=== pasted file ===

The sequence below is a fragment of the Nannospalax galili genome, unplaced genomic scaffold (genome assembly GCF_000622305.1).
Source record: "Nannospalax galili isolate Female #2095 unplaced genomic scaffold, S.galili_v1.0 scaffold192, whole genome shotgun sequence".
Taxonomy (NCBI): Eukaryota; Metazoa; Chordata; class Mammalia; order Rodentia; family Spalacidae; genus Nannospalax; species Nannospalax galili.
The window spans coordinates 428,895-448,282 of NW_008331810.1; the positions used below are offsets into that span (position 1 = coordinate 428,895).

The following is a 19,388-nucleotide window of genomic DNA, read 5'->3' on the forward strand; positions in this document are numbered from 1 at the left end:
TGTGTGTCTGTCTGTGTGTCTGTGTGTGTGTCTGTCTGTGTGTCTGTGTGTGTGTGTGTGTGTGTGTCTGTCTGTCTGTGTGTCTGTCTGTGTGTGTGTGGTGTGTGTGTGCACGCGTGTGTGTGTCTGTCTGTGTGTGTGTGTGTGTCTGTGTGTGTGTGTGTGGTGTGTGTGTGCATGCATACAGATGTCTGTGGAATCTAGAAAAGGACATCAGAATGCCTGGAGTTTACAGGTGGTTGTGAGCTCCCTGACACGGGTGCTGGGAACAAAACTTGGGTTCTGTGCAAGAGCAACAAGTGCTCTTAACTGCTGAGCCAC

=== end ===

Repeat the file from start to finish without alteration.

The sequence below is a fragment of the Nannospalax galili genome, unplaced genomic scaffold (genome assembly GCF_000622305.1).
Source record: "Nannospalax galili isolate Female #2095 unplaced genomic scaffold, S.galili_v1.0 scaffold192, whole genome shotgun sequence".
Taxonomy (NCBI): Eukaryota; Metazoa; Chordata; class Mammalia; order Rodentia; family Spalacidae; genus Nannospalax; species Nannospalax galili.
The window spans coordinates 428,895-448,282 of NW_008331810.1; the positions used below are offsets into that span (position 1 = coordinate 428,895).

The following is a 19,388-nucleotide window of genomic DNA, read 5'->3' on the forward strand; positions in this document are numbered from 1 at the left end:
TGTGTGTCTGTCTGTGTGTCTGTGTGTGTGTCTGTCTGTGTGTCTGTGTGTGTGTGTGTGTGTGTGTCTGTCTGTCTGTGTGTCTGTCTGTGTGTGTGTGGTGTGTGTGTGCACGCGTGTGTGTGTCTGTCTGTGTGTGTGTGTGTGTCTGTGTGTGTGTGTGTGGTGTGTGTGTGCATGCATACAGATGTCTGTGGAATCTAGAAAAGGACATCAGAATGCCTGGAGTTTACAGGTGGTTGTGAGCTCCCTGACACGGGTGCTGGGAACAAAACTTGGGTTCTGTGCAAGAGCAACAAGTGCTCTTAACTGCTGAGCCAC